Jul 1, 2018

The Koide Fertility Festival

Since summer has arrived, our local calendar is filled to the brim with a multitude of different festivals. From the big ones to the small ones (no pun intended), there's basically a festival to check out each and every weekend until the end of August - and one that we visited yesterday was a fertility festival. Now, whilst it wasn't on the scale of the Kanamara Matsuri held down Kawasaki way (which is probably the most well known of Japan's fertility festivals) it was still fun to check out.

The Koide Fertility Festival photo

We got there early, well before the procession took place, and had to head home before the main event because of poor weather - but we still found the star of the show!

One thing that I find unique about life in Japan is that some of these events even exist - most likely because I can't imagine the concept of a festival like this working back home. I'm sure some would think it was rude or inappropriate, some would think that the idea of a giant wooden phallus parading the streets was hilarious and be there cracking jokes about it, and others would probably be there making obscene gestures (classy, I know). Here though, it just is what it is - a festival designed to be an opportunity to pray for fertility. There seemed to be plenty of young families there, perhaps wanting to add one more to their broods, or maybe even thankful for the blessings that they've already received.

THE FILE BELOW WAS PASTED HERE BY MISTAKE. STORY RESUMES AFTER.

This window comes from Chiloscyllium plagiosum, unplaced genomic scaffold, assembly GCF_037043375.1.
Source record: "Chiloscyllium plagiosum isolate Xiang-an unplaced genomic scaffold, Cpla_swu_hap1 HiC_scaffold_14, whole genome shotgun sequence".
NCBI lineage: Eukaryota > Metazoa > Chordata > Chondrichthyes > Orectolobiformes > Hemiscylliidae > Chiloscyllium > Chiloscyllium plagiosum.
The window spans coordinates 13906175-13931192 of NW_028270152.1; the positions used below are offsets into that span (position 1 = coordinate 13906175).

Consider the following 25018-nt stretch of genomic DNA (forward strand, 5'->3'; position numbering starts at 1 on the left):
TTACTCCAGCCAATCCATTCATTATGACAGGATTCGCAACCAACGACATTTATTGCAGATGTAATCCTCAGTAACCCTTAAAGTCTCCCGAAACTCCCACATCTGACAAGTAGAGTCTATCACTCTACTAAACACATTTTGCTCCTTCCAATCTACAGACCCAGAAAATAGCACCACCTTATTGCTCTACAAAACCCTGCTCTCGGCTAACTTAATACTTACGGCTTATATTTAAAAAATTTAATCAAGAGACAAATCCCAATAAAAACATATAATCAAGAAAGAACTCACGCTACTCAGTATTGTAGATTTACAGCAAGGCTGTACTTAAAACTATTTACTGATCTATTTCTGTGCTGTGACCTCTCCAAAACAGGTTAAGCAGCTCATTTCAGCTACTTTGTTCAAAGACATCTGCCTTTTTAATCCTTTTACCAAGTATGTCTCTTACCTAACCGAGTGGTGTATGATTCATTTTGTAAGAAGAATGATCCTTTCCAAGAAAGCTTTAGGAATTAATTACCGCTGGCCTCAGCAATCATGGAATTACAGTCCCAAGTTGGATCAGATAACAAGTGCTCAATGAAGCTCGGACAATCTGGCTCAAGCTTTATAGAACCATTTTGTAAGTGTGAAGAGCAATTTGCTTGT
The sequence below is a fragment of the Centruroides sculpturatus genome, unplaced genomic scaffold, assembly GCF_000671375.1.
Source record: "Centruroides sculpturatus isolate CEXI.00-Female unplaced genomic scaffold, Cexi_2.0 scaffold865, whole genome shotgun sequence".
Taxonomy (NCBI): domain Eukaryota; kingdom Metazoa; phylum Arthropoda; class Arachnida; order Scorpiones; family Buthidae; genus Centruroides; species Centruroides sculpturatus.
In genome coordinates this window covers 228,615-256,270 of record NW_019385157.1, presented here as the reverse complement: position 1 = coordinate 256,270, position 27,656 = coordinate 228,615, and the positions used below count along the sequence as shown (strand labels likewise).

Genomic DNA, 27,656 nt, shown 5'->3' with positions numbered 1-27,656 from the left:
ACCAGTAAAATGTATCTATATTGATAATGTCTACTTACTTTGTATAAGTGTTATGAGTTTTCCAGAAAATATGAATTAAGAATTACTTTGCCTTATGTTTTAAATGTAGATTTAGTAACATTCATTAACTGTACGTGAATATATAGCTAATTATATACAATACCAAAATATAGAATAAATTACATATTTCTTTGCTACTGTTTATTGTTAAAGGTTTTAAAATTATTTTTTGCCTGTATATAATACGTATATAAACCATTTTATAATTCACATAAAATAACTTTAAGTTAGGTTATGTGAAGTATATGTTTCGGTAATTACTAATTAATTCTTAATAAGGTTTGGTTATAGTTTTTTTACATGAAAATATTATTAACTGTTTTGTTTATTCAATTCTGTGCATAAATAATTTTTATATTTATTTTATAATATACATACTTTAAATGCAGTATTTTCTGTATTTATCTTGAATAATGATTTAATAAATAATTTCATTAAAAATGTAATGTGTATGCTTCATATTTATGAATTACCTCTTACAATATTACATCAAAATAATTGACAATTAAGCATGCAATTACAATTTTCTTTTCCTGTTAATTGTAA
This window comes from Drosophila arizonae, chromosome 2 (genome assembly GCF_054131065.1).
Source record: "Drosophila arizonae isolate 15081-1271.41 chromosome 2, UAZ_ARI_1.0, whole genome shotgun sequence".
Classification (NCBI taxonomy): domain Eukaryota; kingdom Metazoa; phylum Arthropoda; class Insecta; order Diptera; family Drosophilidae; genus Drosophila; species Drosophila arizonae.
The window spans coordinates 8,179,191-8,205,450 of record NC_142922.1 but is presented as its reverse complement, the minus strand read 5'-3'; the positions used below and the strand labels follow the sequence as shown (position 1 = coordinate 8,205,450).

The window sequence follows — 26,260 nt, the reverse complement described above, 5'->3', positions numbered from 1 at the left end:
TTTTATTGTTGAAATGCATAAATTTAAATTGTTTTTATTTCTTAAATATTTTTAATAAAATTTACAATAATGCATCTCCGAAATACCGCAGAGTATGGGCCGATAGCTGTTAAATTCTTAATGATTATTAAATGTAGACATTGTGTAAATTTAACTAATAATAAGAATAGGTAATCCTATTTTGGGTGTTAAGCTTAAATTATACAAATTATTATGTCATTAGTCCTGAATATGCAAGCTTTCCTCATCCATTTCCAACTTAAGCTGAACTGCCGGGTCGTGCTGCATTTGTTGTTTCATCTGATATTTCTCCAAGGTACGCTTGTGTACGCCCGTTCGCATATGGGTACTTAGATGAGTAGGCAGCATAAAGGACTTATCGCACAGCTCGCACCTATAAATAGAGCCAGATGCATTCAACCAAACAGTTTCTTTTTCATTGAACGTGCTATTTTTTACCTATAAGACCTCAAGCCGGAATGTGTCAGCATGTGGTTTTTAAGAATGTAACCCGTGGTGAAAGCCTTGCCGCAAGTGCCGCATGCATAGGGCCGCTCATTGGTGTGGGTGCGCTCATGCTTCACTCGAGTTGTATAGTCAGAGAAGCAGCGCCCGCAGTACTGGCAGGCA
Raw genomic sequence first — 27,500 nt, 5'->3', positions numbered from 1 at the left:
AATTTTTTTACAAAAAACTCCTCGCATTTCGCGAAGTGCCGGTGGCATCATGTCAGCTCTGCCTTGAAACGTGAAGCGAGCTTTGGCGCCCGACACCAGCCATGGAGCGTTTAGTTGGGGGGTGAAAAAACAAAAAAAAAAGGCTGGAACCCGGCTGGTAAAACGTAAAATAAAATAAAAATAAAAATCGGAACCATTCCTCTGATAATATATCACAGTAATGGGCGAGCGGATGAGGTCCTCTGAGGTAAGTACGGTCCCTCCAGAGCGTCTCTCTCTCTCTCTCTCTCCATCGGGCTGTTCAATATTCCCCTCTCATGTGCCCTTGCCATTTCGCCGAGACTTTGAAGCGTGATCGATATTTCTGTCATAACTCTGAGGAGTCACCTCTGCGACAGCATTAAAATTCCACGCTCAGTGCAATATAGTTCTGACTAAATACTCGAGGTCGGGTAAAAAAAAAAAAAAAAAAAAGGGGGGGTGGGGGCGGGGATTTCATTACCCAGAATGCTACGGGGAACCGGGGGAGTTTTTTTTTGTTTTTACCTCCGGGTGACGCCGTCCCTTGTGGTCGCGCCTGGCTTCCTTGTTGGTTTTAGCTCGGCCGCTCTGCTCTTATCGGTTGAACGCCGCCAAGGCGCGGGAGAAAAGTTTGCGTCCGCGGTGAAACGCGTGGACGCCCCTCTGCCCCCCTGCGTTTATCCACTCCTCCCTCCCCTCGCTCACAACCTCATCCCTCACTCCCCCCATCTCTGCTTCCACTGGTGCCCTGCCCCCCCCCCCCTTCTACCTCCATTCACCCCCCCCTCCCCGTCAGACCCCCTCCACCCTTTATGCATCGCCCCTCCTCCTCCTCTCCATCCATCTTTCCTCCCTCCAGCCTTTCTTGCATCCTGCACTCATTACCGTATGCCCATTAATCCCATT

The Koide Fertility Festival photo

Needless to say though, in my opinion Japan's fertility festivals are up there with the most unusual. With the number of children declining here for the 37th consecutive year, I'm thinking maybe they need to bring out the wooden phalluses more often!

Have you been to a fertility festival before? How well do you think the concept would work back in your home country?



After spending the last several years in the beating heart of Tokyo, I will be spending the next three in the countryside of Japan. I adore this country and all it has to offer - and I'm always learning more and more about life here as I go along!